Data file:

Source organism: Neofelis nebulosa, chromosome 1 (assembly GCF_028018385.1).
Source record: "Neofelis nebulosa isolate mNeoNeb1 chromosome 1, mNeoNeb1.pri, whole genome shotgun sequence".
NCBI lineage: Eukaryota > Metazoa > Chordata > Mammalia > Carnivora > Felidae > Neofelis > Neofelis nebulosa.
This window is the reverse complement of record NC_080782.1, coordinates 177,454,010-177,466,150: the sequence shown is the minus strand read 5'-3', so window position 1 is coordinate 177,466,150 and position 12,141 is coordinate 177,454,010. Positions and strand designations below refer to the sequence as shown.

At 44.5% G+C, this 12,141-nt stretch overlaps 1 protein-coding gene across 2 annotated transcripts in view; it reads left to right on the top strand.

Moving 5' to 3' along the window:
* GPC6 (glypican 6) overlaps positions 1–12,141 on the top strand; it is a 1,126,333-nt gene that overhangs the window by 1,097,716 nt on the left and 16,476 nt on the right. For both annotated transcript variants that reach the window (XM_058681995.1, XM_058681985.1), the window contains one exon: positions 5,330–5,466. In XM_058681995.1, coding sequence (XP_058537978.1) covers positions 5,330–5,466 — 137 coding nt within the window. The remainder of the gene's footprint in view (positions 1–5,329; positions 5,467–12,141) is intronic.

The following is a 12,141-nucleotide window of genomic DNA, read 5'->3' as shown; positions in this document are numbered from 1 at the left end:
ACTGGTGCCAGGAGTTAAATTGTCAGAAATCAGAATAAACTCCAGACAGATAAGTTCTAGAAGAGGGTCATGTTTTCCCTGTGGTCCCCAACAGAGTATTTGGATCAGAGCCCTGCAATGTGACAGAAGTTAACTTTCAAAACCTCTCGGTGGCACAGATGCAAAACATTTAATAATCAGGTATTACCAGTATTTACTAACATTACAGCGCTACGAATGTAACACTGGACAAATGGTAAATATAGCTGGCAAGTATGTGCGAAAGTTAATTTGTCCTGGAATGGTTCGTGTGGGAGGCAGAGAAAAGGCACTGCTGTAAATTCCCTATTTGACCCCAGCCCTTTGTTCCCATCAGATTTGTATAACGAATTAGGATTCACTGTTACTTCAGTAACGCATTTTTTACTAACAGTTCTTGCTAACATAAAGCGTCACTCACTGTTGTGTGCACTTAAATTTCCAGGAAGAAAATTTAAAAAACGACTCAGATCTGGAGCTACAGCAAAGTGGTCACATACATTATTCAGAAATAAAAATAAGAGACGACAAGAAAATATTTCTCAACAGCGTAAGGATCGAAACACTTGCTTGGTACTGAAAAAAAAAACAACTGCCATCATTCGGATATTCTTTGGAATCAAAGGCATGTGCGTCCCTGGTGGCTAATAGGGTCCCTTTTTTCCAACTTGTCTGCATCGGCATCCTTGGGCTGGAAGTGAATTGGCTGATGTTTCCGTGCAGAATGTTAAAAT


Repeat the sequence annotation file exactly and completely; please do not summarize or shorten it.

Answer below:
Source organism: Neofelis nebulosa, chromosome 1 (assembly GCF_028018385.1).
Source record: "Neofelis nebulosa isolate mNeoNeb1 chromosome 1, mNeoNeb1.pri, whole genome shotgun sequence".
NCBI lineage: Eukaryota > Metazoa > Chordata > Mammalia > Carnivora > Felidae > Neofelis > Neofelis nebulosa.
This window is the reverse complement of record NC_080782.1, coordinates 177,454,010-177,466,150: the sequence shown is the minus strand read 5'-3', so window position 1 is coordinate 177,466,150 and position 12,141 is coordinate 177,454,010. Positions and strand designations below refer to the sequence as shown.

At 44.5% G+C, this 12,141-nt stretch overlaps 1 protein-coding gene across 2 annotated transcripts in view; it reads left to right on the top strand.

Moving 5' to 3' along the window:
* GPC6 (glypican 6) overlaps positions 1–12,141 on the top strand; it is a 1,126,333-nt gene that overhangs the window by 1,097,716 nt on the left and 16,476 nt on the right. For both annotated transcript variants that reach the window (XM_058681995.1, XM_058681985.1), the window contains one exon: positions 5,330–5,466. In XM_058681995.1, coding sequence (XP_058537978.1) covers positions 5,330–5,466 — 137 coding nt within the window. The remainder of the gene's footprint in view (positions 1–5,329; positions 5,467–12,141) is intronic.

The following is a 12,141-nucleotide window of genomic DNA, read 5'->3' as shown; positions in this document are numbered from 1 at the left end:
ACTGGTGCCAGGAGTTAAATTGTCAGAAATCAGAATAAACTCCAGACAGATAAGTTCTAGAAGAGGGTCATGTTTTCCCTGTGGTCCCCAACAGAGTATTTGGATCAGAGCCCTGCAATGTGACAGAAGTTAACTTTCAAAACCTCTCGGTGGCACAGATGCAAAACATTTAATAATCAGGTATTACCAGTATTTACTAACATTACAGCGCTACGAATGTAACACTGGACAAATGGTAAATATAGCTGGCAAGTATGTGCGAAAGTTAATTTGTCCTGGAATGGTTCGTGTGGGAGGCAGAGAAAAGGCACTGCTGTAAATTCCCTATTTGACCCCAGCCCTTTGTTCCCATCAGATTTGTATAACGAATTAGGATTCACTGTTACTTCAGTAACGCATTTTTTACTAACAGTTCTTGCTAACATAAAGCGTCACTCACTGTTGTGTGCACTTAAATTTCCAGGAAGAAAATTTAAAAAACGACTCAGATCTGGAGCTACAGCAAAGTGGTCACATACATTATTCAGAAATAAAAATAAGAGACGACAAGAAAATATTTCTCAACAGCGTAAGGATCGAAACACTTGCTTGGTACTGAAAAAAAAAACAACTGCCATCATTCGGATATTCTTTGGAATCAAAGGCATGTGCGTCCCTGGTGGCTAATAGGGTCCCTTTTTTCCAACTTGTCTGCATCGGCATCCTTGGGCTGGAAGTGAATTGGCTGATGTTTCCGTGCAGAATGTTAAAAT